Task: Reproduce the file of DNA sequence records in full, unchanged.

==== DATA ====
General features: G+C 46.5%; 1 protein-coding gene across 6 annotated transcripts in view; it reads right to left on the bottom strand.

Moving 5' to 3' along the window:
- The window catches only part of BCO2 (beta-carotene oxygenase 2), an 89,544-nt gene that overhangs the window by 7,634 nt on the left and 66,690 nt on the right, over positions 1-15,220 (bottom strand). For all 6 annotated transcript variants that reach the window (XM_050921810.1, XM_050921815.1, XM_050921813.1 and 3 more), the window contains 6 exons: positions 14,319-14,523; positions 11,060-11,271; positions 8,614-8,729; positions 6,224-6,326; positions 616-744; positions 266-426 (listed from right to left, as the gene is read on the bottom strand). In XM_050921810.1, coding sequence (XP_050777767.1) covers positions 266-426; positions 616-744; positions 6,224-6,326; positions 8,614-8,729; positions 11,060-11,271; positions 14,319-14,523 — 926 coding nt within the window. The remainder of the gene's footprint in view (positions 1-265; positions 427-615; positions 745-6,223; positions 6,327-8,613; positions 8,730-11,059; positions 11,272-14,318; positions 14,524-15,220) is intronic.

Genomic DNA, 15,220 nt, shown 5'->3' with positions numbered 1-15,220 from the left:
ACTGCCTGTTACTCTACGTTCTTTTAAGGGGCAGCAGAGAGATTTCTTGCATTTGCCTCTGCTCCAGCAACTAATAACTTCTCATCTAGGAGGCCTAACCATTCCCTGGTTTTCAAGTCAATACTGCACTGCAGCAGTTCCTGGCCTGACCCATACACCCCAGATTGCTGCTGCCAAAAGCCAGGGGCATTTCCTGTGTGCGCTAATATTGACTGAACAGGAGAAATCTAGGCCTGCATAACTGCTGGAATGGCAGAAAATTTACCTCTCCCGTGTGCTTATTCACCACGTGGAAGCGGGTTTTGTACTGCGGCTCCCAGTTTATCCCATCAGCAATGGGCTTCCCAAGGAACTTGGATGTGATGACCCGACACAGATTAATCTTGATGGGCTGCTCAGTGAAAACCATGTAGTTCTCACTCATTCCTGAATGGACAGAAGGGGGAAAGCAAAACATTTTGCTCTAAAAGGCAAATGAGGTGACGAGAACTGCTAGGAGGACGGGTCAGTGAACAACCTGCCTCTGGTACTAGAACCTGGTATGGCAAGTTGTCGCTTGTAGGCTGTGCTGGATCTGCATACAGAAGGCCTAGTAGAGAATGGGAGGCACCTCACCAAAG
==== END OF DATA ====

General features: G+C 46.5%; 1 protein-coding gene across 6 annotated transcripts in view; it reads right to left on the bottom strand.

Moving 5' to 3' along the window:
- The window catches only part of BCO2 (beta-carotene oxygenase 2), an 89,544-nt gene that overhangs the window by 7,634 nt on the left and 66,690 nt on the right, over positions 1-15,220 (bottom strand). For all 6 annotated transcript variants that reach the window (XM_050921810.1, XM_050921815.1, XM_050921813.1 and 3 more), the window contains 6 exons: positions 14,319-14,523; positions 11,060-11,271; positions 8,614-8,729; positions 6,224-6,326; positions 616-744; positions 266-426 (listed from right to left, as the gene is read on the bottom strand). In XM_050921810.1, coding sequence (XP_050777767.1) covers positions 266-426; positions 616-744; positions 6,224-6,326; positions 8,614-8,729; positions 11,060-11,271; positions 14,319-14,523 — 926 coding nt within the window. The remainder of the gene's footprint in view (positions 1-265; positions 427-615; positions 745-6,223; positions 6,327-8,613; positions 8,730-11,059; positions 11,272-14,318; positions 14,524-15,220) is intronic.

Genomic DNA, 15,220 nt, shown 5'->3' with positions numbered 1-15,220 from the left:
ACTGCCTGTTACTCTACGTTCTTTTAAGGGGCAGCAGAGAGATTTCTTGCATTTGCCTCTGCTCCAGCAACTAATAACTTCTCATCTAGGAGGCCTAACCATTCCCTGGTTTTCAAGTCAATACTGCACTGCAGCAGTTCCTGGCCTGACCCATACACCCCAGATTGCTGCTGCCAAAAGCCAGGGGCATTTCCTGTGTGCGCTAATATTGACTGAACAGGAGAAATCTAGGCCTGCATAACTGCTGGAATGGCAGAAAATTTACCTCTCCCGTGTGCTTATTCACCACGTGGAAGCGGGTTTTGTACTGCGGCTCCCAGTTTATCCCATCAGCAATGGGCTTCCCAAGGAACTTGGATGTGATGACCCGACACAGATTAATCTTGATGGGCTGCTCAGTGAAAACCATGTAGTTCTCACTCATTCCTGAATGGACAGAAGGGGGAAAGCAAAACATTTTGCTCTAAAAGGCAAATGAGGTGACGAGAACTGCTAGGAGGACGGGTCAGTGAACAACCTGCCTCTGGTACTAGAACCTGGTATGGCAAGTTGTCGCTTGTAGGCTGTGCTGGATCTGCATACAGAAGGCCTAGTAGAGAATGGGAGGCACCTCACCAAAG